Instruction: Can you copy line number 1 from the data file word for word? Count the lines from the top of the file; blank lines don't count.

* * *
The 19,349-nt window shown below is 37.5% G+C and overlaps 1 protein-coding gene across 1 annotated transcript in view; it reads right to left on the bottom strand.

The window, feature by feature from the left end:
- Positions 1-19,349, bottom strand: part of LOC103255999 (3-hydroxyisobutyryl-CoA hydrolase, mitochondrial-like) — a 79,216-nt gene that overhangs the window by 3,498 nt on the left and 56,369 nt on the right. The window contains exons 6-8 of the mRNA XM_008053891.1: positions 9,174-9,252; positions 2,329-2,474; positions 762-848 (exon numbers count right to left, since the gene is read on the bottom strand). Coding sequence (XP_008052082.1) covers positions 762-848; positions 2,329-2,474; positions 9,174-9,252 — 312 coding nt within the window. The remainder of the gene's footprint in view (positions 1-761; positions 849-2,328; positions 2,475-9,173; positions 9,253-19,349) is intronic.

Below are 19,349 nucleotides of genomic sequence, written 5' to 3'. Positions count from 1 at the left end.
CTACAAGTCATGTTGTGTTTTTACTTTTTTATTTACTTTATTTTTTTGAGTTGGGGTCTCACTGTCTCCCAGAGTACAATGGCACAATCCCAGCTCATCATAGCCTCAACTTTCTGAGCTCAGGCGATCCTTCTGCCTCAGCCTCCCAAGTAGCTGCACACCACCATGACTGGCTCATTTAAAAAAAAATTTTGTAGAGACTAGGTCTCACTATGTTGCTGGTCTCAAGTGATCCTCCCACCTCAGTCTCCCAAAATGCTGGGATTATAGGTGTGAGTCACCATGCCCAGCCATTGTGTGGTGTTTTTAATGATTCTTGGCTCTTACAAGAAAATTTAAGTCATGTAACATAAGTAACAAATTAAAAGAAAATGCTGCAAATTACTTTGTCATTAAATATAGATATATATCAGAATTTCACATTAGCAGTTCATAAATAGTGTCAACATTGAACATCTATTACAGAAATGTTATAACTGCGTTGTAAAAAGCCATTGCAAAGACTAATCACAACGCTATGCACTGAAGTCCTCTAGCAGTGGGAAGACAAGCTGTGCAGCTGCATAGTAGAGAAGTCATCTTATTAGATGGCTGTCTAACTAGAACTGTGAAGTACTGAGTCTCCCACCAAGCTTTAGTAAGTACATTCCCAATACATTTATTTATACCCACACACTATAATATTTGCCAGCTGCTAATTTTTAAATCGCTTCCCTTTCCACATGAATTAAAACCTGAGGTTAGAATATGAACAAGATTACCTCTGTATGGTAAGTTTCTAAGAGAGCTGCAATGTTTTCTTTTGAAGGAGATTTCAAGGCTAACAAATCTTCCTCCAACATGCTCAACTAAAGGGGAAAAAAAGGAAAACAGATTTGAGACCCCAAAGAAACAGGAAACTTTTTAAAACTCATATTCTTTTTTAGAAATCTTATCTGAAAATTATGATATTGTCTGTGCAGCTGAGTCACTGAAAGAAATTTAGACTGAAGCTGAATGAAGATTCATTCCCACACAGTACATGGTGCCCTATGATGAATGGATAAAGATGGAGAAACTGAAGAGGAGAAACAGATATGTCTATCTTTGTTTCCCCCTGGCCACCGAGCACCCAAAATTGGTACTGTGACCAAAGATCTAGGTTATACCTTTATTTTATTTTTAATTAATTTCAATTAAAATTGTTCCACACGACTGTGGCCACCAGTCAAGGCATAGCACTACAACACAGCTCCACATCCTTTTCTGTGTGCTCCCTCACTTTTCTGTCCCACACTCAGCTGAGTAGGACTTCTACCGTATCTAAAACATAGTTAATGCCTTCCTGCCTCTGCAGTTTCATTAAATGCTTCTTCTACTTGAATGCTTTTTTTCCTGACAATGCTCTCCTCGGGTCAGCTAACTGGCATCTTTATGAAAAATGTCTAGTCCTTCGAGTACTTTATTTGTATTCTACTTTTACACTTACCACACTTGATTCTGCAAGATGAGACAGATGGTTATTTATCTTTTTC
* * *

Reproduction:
The 19,349-nt window shown below is 37.5% G+C and overlaps 1 protein-coding gene across 1 annotated transcript in view; it reads right to left on the bottom strand.